How many of you have anti-malware protection installed on your smartphones? I’ll bet it’s less than one in 10. I didn’t, until a year-and-a-half ago upon the prompting of a buddy who also happens to be a globally recognised cyber security pro. Don’t take my word for it – this MIT article (‘How Malware Can Track your Smartphone without Using Location Data’) will convince you of the reasons why you need it within the first three paragraphs! Add the fact that Android remains the world’s operating system of choice (85%+ market share), the bulk of Android players focus on the sub-US$200 space (IDC Research)and it’s open source… that’s a lot of exposure.
We are now – by and large – an eclectic population of digital natives, often typing away furiously on our multiple devices… connecting, learning, shopping, thriving online. In turn, the pervasive nature of digital technologies also means ‘online’ is also a mechanism and enabler, helping us navigate our far more important offline, day-to-day worlds.
And this, folks comes with a heady warning. Protect your online identity or you could be facing unpleasant repercussions in real life. Fraud, misrepresentation, exposure of personal conversations are just three of the distressing situations we could find ourselves in.
The majority of security breaches involve an attack on people’s identities, and pre-empting these is vital. Naturally, individuals that get targeted then run the risk of exposing their companies (be it their own businesses or an employer) to attacks, particularly as more of us use our personal devices for work email. Bring your own device could lead to you unwittingly bring your own downfall. Terribly jokes aside, here’s a snapshot from a PwC report that investigated average cost implications for UK organisations for 2014 stemming from this (the report is here).
We urgently need to boost digital confidence and tackle identity theft in a proactive versus reactive way. I mean, do you really want to sit up and take notice after you’ve been hacked rather than doing all you could to prevent your information from being compromised in the first place? My vote is for the latter.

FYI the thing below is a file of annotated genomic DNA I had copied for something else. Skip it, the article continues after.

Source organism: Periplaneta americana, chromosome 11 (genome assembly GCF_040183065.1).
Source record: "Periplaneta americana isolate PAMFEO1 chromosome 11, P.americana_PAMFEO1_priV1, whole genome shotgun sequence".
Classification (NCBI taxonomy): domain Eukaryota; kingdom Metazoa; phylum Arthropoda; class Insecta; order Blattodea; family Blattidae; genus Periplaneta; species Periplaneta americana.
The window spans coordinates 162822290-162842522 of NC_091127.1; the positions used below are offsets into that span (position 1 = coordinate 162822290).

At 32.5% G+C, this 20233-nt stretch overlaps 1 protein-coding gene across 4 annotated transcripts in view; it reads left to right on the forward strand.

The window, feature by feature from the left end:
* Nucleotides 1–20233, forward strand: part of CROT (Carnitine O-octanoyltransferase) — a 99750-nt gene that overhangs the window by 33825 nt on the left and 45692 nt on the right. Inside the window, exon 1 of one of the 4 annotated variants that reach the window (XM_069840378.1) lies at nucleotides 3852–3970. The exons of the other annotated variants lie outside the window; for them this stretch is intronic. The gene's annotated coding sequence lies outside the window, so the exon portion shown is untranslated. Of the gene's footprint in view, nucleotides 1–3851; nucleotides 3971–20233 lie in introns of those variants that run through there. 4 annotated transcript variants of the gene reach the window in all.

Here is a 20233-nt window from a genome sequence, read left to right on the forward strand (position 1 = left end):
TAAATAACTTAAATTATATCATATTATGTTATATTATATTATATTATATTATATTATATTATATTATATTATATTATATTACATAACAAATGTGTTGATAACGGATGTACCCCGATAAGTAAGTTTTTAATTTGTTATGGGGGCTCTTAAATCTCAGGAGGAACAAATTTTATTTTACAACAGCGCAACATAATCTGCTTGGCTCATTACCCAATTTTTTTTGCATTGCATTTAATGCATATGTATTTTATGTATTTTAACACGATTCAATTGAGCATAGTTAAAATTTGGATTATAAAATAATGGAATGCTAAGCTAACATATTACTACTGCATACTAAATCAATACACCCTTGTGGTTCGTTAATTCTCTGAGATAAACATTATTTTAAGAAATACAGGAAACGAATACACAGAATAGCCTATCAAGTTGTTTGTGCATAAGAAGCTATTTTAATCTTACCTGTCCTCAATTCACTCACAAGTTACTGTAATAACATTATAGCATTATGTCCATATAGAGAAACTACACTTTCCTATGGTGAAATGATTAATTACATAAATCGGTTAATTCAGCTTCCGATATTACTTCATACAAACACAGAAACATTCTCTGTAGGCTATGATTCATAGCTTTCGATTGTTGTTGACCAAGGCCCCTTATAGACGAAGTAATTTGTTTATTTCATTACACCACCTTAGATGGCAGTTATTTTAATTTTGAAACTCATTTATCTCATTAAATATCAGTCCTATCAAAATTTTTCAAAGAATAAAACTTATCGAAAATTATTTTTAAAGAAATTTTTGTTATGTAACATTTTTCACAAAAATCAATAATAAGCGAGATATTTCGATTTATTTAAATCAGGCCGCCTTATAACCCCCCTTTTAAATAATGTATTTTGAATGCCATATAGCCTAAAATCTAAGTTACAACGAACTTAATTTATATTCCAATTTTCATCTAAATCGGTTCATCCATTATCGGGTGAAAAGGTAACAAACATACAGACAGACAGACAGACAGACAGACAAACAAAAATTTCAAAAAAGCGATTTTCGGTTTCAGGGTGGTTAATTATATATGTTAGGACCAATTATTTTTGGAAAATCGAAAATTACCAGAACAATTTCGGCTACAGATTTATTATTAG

And this is precisely why I started researching ‘behavioural biometry’. In palatable form, this means:
- Using something you are such as your voice, fingerprint or signature
- Something you have, such as your electronic-ID or your mobile phone And finally…
- Something you know, such as your user name, password or PIN
I was scouring the market for a clever offering that combined these components, and surfaced with two nifty tools I wanted to explore further – SmartID and SealSign from security outfit ElevenPaths. Incidentally, I had featured one of their team in a Digital Futures episode last year, together with a cyber forensics genius and specialist author.
Rolled out today at the buzzy Mobile World Congress symposium in Barcelona today, I demoed both solutions in a little ‘tech test drive’.
The verdict? I came away thinking these were very credible tools that would do a robust job in protecting both your personal digital identity and wider business activities using advanced e-signature and biometric authentication technology.
The two products incorporate what is known as “strong authentication”, based on biometry, into the identity solution.
• SmartID allows for more secure user authentication when accessing applications and physical equipment, by combining different elements such as smart cards, RFID/NFC devices and biometric fingerprint recognition.
• SealSign is an electronic document-signing platform for companies, compatible with digital certificates, biometric systems, One-time Password (OTP) systems and the long-term storage of signed documents. The solution is based on behavioural biometry, such as a user’s voice or signature. Last year, I tried out Latch, ElevenPaths’ fantastic “digital padlock” service which cleverly minimises the exposure time of personal data. Turns out SealSign is compatible with it – very helpful!
Biometric recognition coupled with electronic signatures allows user payments, among other things, to be protected, permits access to sensitive information to be safeguarded, and also enables electronic document signing to be secure.
Given our identity and privacy are exposed to continual threats every second, we’ve got to create a secure digital ecosystem which allows you, the user, to retain control of your personal data and safeguard your privacy in a time-critical way.
Identity theft in the authentication process could be dramatically minimised in scenarios like accessing an e-commerce website, logging into your personal or work email account or even when passing through security control at an airport. Keep mobile security top of mind folks.
This article is published in collaboration with Think Big. Publication does not imply endorsement of views by the World Economic Forum.
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Author: Shivvy Jervis writes for Think Big.
Image: Men are silhouetted against a video screen. REUTERS/Dado Ruvic